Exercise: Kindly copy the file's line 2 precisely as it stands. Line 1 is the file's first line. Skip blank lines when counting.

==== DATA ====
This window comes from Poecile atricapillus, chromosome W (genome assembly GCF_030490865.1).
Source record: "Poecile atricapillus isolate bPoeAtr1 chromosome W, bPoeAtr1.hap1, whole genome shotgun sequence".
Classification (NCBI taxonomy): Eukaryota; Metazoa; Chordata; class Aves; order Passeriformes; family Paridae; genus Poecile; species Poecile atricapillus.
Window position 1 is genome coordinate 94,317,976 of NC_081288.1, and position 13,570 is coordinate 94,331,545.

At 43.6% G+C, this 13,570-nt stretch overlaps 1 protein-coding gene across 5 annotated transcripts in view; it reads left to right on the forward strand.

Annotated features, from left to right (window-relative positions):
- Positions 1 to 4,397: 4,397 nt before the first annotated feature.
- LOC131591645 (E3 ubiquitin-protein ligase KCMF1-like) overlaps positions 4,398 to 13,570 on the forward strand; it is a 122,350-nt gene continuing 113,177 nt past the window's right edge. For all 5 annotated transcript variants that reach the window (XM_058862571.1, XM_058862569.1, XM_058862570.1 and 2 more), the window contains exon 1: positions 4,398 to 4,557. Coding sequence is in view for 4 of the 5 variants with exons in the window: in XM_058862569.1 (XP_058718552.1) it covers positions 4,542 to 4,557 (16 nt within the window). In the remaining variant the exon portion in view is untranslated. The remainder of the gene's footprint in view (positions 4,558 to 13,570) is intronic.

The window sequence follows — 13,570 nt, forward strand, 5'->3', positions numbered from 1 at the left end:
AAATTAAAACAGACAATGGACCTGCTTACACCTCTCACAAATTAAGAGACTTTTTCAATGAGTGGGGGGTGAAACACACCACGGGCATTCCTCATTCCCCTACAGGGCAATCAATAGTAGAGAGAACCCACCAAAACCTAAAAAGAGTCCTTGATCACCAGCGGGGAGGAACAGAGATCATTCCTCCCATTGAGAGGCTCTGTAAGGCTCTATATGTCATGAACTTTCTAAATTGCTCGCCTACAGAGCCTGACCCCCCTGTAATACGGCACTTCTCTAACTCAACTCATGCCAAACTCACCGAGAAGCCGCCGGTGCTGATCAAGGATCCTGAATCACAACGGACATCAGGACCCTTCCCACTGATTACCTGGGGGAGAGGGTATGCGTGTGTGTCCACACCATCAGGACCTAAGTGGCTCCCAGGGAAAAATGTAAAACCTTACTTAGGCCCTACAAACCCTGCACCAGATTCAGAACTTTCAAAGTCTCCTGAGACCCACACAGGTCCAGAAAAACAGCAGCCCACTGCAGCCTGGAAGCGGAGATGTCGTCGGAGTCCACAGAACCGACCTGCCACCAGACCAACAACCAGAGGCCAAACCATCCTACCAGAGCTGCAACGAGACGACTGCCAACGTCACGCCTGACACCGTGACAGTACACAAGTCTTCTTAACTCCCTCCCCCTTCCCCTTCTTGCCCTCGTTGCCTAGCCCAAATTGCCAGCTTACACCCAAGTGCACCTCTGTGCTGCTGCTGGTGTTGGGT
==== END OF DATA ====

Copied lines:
Source record: "Poecile atricapillus isolate bPoeAtr1 chromosome W, bPoeAtr1.hap1, whole genome shotgun sequence".